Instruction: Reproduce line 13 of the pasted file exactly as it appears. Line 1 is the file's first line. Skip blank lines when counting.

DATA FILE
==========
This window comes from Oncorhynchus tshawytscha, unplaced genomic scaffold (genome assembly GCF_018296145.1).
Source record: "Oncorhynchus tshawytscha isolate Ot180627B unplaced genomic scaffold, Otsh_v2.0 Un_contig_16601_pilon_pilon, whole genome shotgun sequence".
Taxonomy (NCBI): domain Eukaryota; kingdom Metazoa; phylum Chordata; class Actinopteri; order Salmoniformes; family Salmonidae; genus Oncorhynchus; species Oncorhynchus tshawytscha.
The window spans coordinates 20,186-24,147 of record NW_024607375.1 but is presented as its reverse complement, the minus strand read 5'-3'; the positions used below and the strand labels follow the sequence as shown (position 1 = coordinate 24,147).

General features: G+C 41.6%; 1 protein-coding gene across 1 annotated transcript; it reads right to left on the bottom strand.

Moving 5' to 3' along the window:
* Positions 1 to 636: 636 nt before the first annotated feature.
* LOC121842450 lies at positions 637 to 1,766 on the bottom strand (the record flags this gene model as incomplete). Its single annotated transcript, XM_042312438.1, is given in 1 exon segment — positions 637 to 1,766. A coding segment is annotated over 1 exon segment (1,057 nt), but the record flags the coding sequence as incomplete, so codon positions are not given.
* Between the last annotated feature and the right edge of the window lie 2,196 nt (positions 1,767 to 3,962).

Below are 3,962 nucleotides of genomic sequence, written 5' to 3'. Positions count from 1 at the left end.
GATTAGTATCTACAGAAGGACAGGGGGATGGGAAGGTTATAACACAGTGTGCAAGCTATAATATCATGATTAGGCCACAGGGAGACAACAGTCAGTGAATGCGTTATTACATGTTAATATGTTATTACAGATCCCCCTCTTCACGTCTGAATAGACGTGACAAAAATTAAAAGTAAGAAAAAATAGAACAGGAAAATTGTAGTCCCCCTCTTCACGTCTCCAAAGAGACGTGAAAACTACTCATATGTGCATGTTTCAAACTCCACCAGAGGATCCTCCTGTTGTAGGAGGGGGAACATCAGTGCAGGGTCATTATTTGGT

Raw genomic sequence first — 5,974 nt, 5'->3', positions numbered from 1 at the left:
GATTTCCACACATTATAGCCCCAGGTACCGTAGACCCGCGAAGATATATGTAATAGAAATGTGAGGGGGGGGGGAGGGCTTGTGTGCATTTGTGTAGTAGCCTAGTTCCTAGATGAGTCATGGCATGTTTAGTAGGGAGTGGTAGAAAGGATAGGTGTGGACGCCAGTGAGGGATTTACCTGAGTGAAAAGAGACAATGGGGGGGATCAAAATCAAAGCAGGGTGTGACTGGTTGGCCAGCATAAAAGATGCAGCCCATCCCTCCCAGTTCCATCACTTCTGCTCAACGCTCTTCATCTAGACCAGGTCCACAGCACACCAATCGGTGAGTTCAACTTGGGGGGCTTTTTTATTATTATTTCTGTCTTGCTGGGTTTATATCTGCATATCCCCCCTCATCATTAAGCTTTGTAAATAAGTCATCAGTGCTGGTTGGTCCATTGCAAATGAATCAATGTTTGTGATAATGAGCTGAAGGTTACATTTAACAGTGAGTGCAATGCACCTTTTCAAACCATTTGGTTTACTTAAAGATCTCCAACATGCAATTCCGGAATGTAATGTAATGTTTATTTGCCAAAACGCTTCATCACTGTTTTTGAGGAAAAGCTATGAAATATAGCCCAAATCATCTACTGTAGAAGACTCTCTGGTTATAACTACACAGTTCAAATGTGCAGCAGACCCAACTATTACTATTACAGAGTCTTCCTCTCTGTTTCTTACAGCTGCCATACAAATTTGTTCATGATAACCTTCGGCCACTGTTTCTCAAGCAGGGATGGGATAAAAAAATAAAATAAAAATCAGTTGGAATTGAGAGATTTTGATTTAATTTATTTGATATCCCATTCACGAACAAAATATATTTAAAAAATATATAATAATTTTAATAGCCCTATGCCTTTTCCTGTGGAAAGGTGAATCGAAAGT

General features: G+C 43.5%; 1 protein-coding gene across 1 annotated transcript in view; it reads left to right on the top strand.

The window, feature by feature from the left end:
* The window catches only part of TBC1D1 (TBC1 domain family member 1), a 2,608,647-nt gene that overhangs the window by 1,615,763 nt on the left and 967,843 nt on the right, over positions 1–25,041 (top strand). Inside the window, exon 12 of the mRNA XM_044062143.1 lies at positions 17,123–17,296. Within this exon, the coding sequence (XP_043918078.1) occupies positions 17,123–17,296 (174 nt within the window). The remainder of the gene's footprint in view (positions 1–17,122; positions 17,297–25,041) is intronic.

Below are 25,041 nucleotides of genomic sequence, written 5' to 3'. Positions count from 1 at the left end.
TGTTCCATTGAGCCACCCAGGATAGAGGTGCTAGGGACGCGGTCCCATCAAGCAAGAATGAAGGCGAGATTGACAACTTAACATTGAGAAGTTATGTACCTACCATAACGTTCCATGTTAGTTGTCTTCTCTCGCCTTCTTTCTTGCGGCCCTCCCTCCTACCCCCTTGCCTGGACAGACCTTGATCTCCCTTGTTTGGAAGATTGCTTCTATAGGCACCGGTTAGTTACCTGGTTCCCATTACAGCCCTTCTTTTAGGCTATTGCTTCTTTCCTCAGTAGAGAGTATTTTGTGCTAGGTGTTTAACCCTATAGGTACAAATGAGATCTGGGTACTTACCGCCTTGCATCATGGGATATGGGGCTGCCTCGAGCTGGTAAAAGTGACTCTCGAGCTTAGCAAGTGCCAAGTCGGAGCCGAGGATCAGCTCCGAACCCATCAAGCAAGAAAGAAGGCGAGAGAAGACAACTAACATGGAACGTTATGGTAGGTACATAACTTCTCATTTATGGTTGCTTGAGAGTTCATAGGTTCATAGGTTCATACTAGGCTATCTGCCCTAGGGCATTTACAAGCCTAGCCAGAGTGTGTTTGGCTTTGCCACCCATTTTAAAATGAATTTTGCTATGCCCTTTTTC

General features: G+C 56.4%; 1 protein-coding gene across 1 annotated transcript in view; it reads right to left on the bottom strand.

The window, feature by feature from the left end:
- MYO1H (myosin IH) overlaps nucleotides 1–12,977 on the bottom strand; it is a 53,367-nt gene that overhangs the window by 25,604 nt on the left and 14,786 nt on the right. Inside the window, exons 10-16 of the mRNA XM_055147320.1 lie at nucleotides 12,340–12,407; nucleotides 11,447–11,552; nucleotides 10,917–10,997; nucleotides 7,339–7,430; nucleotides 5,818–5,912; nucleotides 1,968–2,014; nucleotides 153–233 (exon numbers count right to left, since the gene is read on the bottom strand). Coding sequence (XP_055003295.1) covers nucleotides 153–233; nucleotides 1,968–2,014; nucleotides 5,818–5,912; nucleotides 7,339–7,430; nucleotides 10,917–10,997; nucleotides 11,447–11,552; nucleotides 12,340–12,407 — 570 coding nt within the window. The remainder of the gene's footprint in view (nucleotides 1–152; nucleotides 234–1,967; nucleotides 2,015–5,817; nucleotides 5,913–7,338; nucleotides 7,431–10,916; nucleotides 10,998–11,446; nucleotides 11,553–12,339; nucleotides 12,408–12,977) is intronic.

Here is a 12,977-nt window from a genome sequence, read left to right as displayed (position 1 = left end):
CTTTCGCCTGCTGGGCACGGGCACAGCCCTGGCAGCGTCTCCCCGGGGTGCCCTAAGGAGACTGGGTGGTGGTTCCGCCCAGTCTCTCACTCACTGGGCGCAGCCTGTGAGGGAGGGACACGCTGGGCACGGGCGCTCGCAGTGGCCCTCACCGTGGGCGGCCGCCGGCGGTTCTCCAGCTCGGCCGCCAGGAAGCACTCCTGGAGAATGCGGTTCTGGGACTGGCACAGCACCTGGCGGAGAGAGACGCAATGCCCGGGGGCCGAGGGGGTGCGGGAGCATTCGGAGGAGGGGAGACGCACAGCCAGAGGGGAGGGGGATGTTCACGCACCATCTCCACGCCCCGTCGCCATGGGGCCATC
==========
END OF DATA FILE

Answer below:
GATTTCCACACATTATAGCCCCAGGTACCGTAGACCCGCGAAGATATATGTAATAGAAATGTGAGGGGGGGGGGAGGGCTTGTGTGCATTTGTGTAGTAGCCTAGTTCCTAGATGAGTCATGGCATGTTTAGTAGGGAGTGGTAGAAAGGATAGGTGTGGACGCCAGTGAGGGATTTACCTGAGTGAAAAGAGACAATGGGGGGGATCAAAATCAAAGCAGGGTGTGACTGGTTGGCCAGCATAAAAGATGCAGCCCATCCCTCCCAGTTCCATCACTTCTGCTCAACGCTCTTCATCTAGACCAGGTCCACAGCACACCAATCGGTGAGTTCAACTTGGGGGGCTTTTTTATTATTATTTCTGTCTTGCTGGGTTTATATCTGCATATCCCCCCTCATCATTAAGCTTTGTAAATAAGTCATCAGTGCTGGTTGGTCCATTGCAAATGAATCAATGTTTGTGATAATGAGCTGAAGGTTACATTTAACAGTGAGTGCAATGCACCTTTTCAAACCATTTGGTTTACTTAAAGATCTCCAACATGCAATTCCGGAATGTAATGTAATGTTTATTTGCCAAAACGCTTCATCACTGTTTTTGAGGAAAAGCTATGAAATATAGCCCAAATCATCTACTGTAGAAGACTCTCTGGTTATAACTACACAGTTCAAATGTGCAGCAGACCCAACTATTACTATTACAGAGTCTTCCTCTCTGTTTCTTACAGCTGCCATACAAATTTGTTCATGATAACCTTCGGCCACTGTTTCTCAAGCAGGGATGGGATAAAAAAATAAAATAAAAATCAGTTGGAATTGAGAGATTTTGATTTAATTTATTTGATATCCCATTCACGAACAAAATATATTTAAAAAATATATAATAATTTTAATAGCCCTATGCCTTTTCCTGTGGAAAGGTGAATCGAAAGT